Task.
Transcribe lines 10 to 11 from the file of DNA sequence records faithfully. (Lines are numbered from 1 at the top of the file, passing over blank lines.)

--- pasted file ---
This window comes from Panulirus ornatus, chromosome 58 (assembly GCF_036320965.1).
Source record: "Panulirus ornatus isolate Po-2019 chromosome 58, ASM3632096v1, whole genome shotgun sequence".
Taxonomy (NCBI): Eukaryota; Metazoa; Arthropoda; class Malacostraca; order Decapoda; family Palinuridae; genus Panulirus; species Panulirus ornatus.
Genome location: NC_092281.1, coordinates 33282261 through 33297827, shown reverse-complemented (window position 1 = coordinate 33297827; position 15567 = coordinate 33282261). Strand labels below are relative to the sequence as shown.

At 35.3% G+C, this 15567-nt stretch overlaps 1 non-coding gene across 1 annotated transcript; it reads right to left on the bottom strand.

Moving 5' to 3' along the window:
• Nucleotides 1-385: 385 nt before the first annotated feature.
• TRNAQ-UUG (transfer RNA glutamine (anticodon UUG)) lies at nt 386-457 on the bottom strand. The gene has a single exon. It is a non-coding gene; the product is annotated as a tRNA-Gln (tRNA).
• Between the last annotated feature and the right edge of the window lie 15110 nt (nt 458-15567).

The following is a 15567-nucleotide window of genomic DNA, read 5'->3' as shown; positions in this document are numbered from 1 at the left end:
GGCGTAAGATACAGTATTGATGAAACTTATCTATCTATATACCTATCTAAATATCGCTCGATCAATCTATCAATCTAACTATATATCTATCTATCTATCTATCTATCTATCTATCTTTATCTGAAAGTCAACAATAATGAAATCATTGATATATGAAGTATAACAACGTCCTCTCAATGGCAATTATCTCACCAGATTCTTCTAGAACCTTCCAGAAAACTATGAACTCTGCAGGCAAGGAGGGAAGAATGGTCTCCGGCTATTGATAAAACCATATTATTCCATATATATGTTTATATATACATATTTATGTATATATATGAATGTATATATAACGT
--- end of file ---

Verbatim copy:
The following is a 15567-nucleotide window of genomic DNA, read 5'->3' as shown; positions in this document are numbered from 1 at the left end:
GGCGTAAGATACAGTATTGATGAAACTTATCTATCTATATACCTATCTAAATATCGCTCGATCAATCTATCAATCTAACTATATATCTATCTATCTATCTATCTATCTATCTATCTTTATCTGAAAGTCAACAATAATGAAATCATTGATATATGAAGTATAACAACGTCCTCTCAATGGCAATTATCTCACCAGATTCTTCTAGAACCTTCCAGAAAACTATGAACTCTGCAGGCAAGGAGGGAAGAATGGTCTCCGGCTATTGATAAAACCATATTATTCCATATATATGTTTATATATACATATTTATGTATATATATGAATGTATATATAACGT